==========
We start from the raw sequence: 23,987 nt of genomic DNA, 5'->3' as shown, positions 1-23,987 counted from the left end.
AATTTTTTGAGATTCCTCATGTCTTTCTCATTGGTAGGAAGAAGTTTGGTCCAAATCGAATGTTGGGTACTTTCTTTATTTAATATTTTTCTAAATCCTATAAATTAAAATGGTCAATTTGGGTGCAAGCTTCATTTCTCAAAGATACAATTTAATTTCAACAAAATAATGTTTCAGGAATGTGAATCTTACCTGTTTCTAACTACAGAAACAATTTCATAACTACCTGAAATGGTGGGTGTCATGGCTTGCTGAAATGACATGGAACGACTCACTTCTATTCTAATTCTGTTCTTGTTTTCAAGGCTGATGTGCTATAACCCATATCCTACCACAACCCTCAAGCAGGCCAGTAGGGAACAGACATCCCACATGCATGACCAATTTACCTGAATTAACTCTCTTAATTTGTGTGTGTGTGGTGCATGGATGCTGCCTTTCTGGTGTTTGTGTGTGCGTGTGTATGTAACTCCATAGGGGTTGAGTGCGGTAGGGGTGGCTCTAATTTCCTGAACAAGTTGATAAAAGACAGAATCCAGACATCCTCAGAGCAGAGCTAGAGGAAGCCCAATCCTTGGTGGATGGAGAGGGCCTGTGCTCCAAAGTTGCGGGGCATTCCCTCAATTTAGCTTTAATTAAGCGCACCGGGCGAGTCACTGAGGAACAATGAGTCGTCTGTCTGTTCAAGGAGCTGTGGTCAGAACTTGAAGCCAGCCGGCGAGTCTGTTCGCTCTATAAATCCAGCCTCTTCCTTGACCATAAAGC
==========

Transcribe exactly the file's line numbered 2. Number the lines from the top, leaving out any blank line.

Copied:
AATTTTTTGAGATTCCTCATGTCTTTCTCATTGGTAGGAAGAAGTTTGGTCCAAATCGAATGTTGGGTACTTTCTTTATTTAATATTTTTCTAAATCCTATAAATTAAAATGGTCAATTTGGGTGCAAGCTTCATTTCTCAAAGATACAATTTAATTTCAACAAAATAATGTTTCAGGAATGTGAATCTTACCTGTTTCTAACTACAGAAACAATTTCATAACTACCTGAAATGGTGGGTGTCATGGCTTGCTGAAATGACATGGAACGACTCACTTCTATTCTAATTCTGTTCTTGTTTTCAAGGCTGATGTGCTATAACCCATATCCTACCACAACCCTCAAGCAGGCCAGTAGGGAACAGACATCCCACATGCATGACCAATTTACCTGAATTAACTCTCTTAATTTGTGTGTGTGTGGTGCATGGATGCTGCCTTTCTGGTGTTTGTGTGTGCGTGTGTATGTAACTCCATAGGGGTTGAGTGCGGTAGGGGTGGCTCTAATTTCCTGAACAAGTTGATAAAAGACAGAATCCAGACATCCTCAGAGCAGAGCTAGAGGAAGCCCAATCCTTGGTGGATGGAGAGGGCCTGTGCTCCAAAGTTGCGGGGCATTCCCTCAATTTAGCTTTAATTAAGCGCACCGGGCGAGTCACTGAGGAACAATGAGTCGTCTGTCTGTTCAAGGAGCTGTGGTCAGAACTTGAAGCCAGCCGGCGAGTCTGTTCGCTCTATAAATCCAGCCTCTTCCTTGACCATAAAGC